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I did a write up on another website regarding Cuernavaca restaurants after a trip last summer. As always, things change, but this report is relatively recent.

Here is a copy of my report:

Two weeks ago, my best friend and I did a girls week in the state of Morelos. It was a lot of fun, but most of all, we wanted to check out some fine dining establishments. Since my DH never likes to go to nice restaurants, I really wanted to check out some places with my college buddy and fellow foodie. We made a point of reviewing guidebooks, and culinary publications prior to going as well as getting recommendations for fine dining from locals.

Based on these recommendations, we ate at the following restaurants. I have rated them based on our experience with 1-5 stars (5 being the best in our opinion):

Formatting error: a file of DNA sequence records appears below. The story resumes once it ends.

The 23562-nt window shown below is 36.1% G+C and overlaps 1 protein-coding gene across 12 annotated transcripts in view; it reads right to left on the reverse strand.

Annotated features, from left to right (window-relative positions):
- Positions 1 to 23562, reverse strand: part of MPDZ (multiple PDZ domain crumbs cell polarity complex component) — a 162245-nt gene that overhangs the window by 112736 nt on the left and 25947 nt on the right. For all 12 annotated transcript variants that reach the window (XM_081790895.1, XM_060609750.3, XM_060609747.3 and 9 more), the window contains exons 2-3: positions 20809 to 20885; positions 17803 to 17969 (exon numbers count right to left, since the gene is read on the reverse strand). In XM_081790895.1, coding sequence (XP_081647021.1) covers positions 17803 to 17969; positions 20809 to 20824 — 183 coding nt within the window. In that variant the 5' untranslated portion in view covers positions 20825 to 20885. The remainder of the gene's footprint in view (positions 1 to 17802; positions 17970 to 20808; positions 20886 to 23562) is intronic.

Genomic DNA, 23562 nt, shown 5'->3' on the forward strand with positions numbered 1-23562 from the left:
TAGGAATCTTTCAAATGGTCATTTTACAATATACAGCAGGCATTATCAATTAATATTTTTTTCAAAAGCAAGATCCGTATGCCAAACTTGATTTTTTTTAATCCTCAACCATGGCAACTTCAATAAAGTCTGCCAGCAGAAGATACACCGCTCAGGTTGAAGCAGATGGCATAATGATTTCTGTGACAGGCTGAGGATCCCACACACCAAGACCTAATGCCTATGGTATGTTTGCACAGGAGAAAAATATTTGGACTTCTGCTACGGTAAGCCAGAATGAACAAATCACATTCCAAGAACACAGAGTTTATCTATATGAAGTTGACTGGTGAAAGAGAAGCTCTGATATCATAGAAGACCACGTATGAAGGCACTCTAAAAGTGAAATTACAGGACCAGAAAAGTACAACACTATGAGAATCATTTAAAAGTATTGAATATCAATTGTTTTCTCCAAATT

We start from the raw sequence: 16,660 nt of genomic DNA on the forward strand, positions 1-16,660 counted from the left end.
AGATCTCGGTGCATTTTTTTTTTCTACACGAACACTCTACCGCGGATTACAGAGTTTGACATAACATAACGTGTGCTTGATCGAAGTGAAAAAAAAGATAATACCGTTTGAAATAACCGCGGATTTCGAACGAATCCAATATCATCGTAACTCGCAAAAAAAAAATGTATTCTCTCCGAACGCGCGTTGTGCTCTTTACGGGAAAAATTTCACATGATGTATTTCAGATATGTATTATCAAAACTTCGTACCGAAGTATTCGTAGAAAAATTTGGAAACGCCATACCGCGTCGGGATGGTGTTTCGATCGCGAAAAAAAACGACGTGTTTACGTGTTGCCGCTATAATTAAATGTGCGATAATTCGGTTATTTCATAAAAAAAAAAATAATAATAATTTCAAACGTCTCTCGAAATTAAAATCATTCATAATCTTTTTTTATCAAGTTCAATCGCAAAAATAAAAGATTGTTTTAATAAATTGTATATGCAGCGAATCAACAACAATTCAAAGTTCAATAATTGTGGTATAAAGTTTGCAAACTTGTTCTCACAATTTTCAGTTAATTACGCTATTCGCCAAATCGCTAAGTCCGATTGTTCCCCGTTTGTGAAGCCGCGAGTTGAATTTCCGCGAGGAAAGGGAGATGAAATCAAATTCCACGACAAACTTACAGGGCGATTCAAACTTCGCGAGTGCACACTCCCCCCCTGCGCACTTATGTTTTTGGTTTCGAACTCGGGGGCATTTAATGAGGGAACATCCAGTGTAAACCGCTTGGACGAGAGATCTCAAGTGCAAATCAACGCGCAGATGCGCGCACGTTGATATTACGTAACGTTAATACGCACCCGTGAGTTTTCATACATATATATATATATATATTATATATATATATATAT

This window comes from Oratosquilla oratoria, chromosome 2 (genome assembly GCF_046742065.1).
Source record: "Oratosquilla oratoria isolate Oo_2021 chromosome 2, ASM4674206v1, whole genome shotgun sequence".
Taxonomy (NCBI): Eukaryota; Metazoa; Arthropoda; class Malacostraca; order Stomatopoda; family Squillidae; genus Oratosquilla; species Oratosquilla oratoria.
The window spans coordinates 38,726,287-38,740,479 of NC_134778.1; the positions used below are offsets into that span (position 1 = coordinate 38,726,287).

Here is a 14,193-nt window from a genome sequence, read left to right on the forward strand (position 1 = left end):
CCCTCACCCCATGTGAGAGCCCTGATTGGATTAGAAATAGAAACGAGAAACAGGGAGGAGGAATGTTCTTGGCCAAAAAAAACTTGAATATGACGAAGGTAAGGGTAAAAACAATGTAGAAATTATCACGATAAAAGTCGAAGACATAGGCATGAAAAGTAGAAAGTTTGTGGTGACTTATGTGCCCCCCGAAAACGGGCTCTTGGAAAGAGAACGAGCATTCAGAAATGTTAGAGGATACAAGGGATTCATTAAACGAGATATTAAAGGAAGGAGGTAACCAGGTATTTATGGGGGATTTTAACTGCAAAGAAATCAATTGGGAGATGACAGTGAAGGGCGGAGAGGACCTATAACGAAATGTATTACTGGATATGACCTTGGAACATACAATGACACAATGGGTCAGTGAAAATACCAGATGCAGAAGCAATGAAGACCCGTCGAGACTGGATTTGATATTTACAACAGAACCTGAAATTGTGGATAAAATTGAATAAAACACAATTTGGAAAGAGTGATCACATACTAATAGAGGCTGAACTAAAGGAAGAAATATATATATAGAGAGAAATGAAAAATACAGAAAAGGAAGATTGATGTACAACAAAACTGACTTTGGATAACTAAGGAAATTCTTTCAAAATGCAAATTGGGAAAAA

Las Mananitas (also a hotel) www.lasmananitas.com.mx

Our first nice meal in Cuernavaca was Las Mananitas. We sat in the lovely garden and ate appetizers with our Don Julio Tequila. Straight with lime and salty snacks. (we always joke that our favorite date for dinner is the Don)

The hotel and bar were packed as it was a Saturday night, and service was slow, and the food was very good. As our appetizer, we had a chile en nogada to share. The chile was "capeado" which is not my preferred method of eating it (usually too heavy), but it was light and not too greasy. Later on it was Mole verde for me (estilo poblano) and brochetas en adobo for my friend. All very good, but not to die for.

Wine was taken from the sizeable selection of Baja California wines. We settled on a Monte Xanic white with our food which was quite tasty. The wine list at Las Mananitas is fairly large.

****

Gaia: www.gaiarest.com.mx

Gaia's setting, in a former mansion owned by Mario Moreno "Cantinflas" with a mosaic in the pool attributed to Rivera, is quite lovely. Table cloths, china etc are all a study in muted elegance. The food is touted as a "Mediterranean-Mexican" fusion.